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St. Charles Lwanga and twelve companions: first Martyrs of Africa

The story of the very young martyrs persecuted for their faith

Yesterday, June 3, Uganda and the Catholic Church more generally commemorated St. Charles Lwanga and twelve companions, Africa’s first Martyrs.

All very young, between the ages of 14 and 30, they were persecuted to the point of martyrdom because of their faith by King Mwanga II, king of Buganda, now part of Uganda.

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Who were these young people?

Their story takes place in the second half of the nineteenth century, at the time of the arrival in Uganda of the “white fathers” who came from the West to evangelize the local people. The white fathers and Charles Lwanga and companions, met between 1885 and 1886.

At the time, Charles Lwanga and his companions, were pages in the kingdom of Mutessa. Under this king, Christians had no particular hostility or pressure so much so that the white fathers also carried out their evangelizing mission in peace, bringing the Gospel and making Jesus known to as many people as possible. When King Mutessa was succeeded by his son Mwanga, however, real persecution began for the Christians.

Persecution under King Mwanga II

King Mwanga II, in fact, feared that the growing influence of Christian missionaries would threaten his authority and local traditions. Thus, in an attempt to consolidate his power, he ordered the execution of many of his pages and court officials who had converted to Christianity. Among them, Charles Lwanga and his companions, the youngest of whom, Kizito was only 14 years old, were burned, or pierced with swords, on Namugongo Hill for their faith and are remembered today as Africa’s first martyrs.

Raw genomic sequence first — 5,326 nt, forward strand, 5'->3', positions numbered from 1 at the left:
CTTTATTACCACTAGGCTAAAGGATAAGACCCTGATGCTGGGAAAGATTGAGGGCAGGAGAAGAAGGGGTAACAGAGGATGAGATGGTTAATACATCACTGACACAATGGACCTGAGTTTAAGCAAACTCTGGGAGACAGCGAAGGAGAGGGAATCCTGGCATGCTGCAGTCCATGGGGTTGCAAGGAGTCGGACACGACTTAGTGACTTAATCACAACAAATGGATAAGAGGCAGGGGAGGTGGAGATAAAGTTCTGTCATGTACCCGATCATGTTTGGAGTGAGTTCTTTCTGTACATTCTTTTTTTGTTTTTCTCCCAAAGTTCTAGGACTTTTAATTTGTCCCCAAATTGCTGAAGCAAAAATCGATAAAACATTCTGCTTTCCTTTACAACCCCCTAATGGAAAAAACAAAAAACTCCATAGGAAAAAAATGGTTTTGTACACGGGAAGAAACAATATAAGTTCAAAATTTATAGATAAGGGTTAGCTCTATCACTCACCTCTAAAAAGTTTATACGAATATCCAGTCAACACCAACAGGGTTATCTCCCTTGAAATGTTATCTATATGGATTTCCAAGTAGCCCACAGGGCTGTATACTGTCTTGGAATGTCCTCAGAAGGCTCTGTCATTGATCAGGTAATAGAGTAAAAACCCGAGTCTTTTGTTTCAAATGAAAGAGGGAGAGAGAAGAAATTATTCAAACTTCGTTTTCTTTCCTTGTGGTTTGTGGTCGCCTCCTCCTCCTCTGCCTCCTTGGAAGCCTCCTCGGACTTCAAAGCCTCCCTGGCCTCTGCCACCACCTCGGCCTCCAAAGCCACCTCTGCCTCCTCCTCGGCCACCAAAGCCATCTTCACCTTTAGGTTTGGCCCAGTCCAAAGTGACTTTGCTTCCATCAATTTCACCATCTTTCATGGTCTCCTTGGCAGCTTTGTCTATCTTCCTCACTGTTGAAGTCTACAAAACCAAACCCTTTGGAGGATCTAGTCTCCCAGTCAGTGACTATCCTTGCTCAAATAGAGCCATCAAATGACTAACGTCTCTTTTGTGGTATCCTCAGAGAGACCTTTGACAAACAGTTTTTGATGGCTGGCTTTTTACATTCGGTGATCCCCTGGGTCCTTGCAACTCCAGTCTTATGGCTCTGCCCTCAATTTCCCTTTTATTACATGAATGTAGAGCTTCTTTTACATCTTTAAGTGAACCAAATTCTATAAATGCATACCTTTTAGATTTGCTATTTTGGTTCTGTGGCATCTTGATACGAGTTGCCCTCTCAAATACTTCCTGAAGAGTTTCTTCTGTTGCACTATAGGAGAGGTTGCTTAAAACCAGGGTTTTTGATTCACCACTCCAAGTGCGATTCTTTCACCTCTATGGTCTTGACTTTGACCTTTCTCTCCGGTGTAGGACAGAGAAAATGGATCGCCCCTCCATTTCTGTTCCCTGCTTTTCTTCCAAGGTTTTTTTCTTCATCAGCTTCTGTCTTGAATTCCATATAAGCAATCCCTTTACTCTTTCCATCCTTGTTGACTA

Charles Lwanga was killed separately from his other companions on June 3, 1886. As he was going to his death, he said to his executioner, “Please repent, and become a Christian like me.”

Each martyr is commemorated on the day of his or her death, but on June 3 they are all remembered together with St. Charles Lwanga being the best known among them.

Celebrations June 3

Witnesses of the faith

The martyrdom of these young men was a testimony and Namugongo became, every year, a destination for thousands of pilgrims from all over the world.

Charles Lwanga and the didodici companions, were beatified in 1920 by Pope Benedict XV.

In 1934 Charles Lwanga was proclaimed “Patron of the Youth of Christian Africa” by Pope Pius XI.

On Oct. 18, 1964, Pope Paul IV canonized Charles Lwanga and 12 companions, recognizing their sacrifice as a true example and witness of Christian faith.

In 1993 Pope St. John Paul II, during a pilgrimage to Namugongo, affirmed, “the heroic sacrifice of the martyrs helped bring Uganda and the whole of Africa closer to Christ, the true light that enlightens all men.”



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